Book Review: Pulp by Robin Talley
In 1955, eighteen-year-old Janet Jones keeps the love she shares with her best friend Marie a secret. It’s not easy being gay in Washington, DC, in the age of McCarthyism, but when she discovers a series of books about women falling in love with other women, it awakens something in Janet. As she juggles a romance she must keep hidden and a newfound ambition to write and publish her own story, she risks exposing herself—and Marie—to a danger all too real.
Sixty-two years later, Abby Zimet can’t stop thinking about her senior project and its subject—classic 1950s lesbian pulp fiction. Between the pages of her favorite book, the stresses of Abby’s own life are lost to the fictional hopes, desires and tragedies of the characters she’s reading about. She feels especially connected to one author, a woman who wrote under the pseudonym “Marian Love,” and becomes determined to track her down and discover her true identity.
In this novel told in dual narratives, New York Times bestselling author Robin Talley weaves together the lives of two young women connected across generations through the power of words. A stunning story of bravery, love, how far we’ve come and how much farther we have to go.
I really enjoyed this. For a while, I felt conflicted—I wanted more of Janet’s 1955 story, in a more linear way. I wanted more of Abby’s 2017 story, same deal. I wanted more of Janet’s novel, and, sorry Abby, maybe less of Abby’s. But, eventually it all really started to come together and in the end, was super satisfying.
In 2017, high school seniors Abby,who’s a lesbian, and Linh, who is bi, are “just friends,” having broken up prior to the past summer, but Abby isn’t happy with that arrangement. It’s complicated, because they’re still best friends and hang out all the time. Linh is driven and doing all the right things to prepare for college applications. Abby is floundering a little—she’s lost her girlfriend, her parents are never around (and seem like they can’t even be in the same room together), and she can’t get started on her senior project. She finally settles on researching 1950s lesbian pulp fiction, deciding she will write about the novels, the circumstances surrounding that time period and the novels, and try her hand at writing a pulp novel, with a twist. Her research leads her to reading a book by Marian Love, which then leads her to kind of an obsession about finding out more about the elusive Love while she also works to figure out her own love life, changing relationships, and her future.
Back in 1955, we meet Janet Jones, an 18-year-old who has recently come to the realization that she likes other girls—a revelation that becomes clear to her after she steals a lesbian pulp novel and is amazed to find that not only do other girls feel like she does, but there’s a word for her, a lesbian. Her feelings for her close friend, Marie, are reciprocated, but unlike Abby’s reality, in 2017, of acceptance and support and (for her) the freedom to be out and feel safe, Janet and Marie face a different reality. In 1955, they are in the midst of McCarthyism and the Lavender Scare. There are plenty of reasons to deny their feelings and hide who they are, but despite their fear, the girls pursue a relationship. Janet writes to the author of her favorite pulp book and then begins writing her own book, envisioning a future where she and Marie move to New York, free to be out and accepted by other people like them. But it’s not that simple—and in fact, Janet’s story becomes far more complicated than most readers will see coming.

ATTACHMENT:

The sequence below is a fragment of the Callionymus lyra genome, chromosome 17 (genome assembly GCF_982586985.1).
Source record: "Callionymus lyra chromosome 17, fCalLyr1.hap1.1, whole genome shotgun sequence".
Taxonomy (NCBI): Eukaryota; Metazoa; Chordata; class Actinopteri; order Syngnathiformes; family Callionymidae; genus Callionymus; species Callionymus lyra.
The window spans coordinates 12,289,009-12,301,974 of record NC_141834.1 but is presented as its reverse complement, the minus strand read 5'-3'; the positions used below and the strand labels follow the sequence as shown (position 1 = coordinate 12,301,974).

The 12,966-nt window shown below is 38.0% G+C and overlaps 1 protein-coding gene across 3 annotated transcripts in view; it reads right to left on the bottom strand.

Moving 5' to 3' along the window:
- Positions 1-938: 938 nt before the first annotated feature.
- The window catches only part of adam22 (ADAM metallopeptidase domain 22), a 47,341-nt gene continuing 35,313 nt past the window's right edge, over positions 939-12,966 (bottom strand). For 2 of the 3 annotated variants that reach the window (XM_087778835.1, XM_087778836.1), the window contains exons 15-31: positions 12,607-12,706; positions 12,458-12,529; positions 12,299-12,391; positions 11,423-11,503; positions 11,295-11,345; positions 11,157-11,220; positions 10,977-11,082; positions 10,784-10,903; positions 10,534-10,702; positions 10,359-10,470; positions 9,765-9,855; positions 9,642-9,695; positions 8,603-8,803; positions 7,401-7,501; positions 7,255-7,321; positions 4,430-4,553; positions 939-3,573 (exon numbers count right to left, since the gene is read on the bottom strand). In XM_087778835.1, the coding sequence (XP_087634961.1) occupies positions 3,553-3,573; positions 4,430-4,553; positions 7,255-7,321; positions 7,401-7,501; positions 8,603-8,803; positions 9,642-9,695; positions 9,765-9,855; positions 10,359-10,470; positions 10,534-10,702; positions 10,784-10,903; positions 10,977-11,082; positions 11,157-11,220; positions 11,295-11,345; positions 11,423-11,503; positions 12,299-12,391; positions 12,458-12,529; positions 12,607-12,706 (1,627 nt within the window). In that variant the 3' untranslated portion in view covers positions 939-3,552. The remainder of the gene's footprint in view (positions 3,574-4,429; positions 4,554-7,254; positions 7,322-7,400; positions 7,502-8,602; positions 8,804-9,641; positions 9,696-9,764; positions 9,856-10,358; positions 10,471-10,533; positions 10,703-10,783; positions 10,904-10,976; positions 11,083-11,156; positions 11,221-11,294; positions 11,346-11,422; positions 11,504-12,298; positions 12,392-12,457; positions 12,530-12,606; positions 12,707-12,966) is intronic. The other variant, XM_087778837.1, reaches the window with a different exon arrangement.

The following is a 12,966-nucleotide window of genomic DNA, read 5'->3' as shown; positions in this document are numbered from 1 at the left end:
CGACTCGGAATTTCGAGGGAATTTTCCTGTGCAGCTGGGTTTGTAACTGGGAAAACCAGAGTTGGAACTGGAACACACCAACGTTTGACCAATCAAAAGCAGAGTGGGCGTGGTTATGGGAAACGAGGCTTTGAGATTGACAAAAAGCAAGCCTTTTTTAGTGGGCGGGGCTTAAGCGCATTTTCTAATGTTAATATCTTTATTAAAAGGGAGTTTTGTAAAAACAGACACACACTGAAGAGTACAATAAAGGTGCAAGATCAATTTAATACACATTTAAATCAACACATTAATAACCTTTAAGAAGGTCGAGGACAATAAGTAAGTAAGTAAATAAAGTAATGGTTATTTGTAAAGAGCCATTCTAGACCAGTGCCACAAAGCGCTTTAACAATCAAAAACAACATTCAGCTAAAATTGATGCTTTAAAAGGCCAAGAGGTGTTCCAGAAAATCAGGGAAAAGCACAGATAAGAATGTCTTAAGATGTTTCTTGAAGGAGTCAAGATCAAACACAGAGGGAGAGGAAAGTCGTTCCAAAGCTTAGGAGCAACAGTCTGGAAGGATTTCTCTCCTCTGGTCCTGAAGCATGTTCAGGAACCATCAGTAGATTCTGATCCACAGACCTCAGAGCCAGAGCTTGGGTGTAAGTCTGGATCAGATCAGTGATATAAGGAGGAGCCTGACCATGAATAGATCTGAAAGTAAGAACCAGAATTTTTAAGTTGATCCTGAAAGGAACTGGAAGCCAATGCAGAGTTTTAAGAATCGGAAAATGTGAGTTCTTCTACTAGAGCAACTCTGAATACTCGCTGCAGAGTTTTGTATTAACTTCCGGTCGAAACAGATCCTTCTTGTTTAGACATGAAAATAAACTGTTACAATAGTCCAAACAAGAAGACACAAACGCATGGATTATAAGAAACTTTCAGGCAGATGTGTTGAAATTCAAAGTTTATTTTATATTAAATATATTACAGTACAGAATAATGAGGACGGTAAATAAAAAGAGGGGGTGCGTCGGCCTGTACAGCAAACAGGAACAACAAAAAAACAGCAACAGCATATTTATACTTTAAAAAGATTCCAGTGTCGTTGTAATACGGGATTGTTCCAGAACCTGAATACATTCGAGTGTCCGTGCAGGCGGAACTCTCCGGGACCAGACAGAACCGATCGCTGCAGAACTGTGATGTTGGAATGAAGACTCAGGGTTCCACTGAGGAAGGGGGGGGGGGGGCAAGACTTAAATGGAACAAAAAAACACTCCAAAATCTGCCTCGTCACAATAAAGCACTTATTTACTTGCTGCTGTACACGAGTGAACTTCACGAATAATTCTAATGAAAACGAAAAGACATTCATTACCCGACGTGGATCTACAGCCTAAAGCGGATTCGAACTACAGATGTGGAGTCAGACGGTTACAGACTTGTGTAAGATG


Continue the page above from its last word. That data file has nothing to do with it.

I always enjoy Talley’s books, but I particularly liked this one for the historical perspective it provides. I don’t think anyone would say that being out is necessarily safe or easy, even in 2018, but 1955 was certainly a more unaccepting time. Younger readers may not know much about the lesbian novels of the 50s, McCarthyism, the Lavender Scare, etc. Janet and Abby’s alternate narration provides a clear contrast between the eras while also linking together their experiences. Abby’s quest to learn more about Marian Love is really engaging, especially once she begins to make some (unexpected) progress on her search. Though for a while it seems like so much is not going as Abby or Janet had hoped their lives would go, this is ultimately a hopeful novel about identity, progress, community, acceptance, and the power of reading just the right book at just the right time.
Review copy courtesy of the publisher and Edelweiss
Publication date: 11/13/2018
Filed under: Book Reviews
About Amanda MacGregor
Amanda MacGregor works in an elementary library, loves dogs, and can be found on Twitter @CiteSomething.
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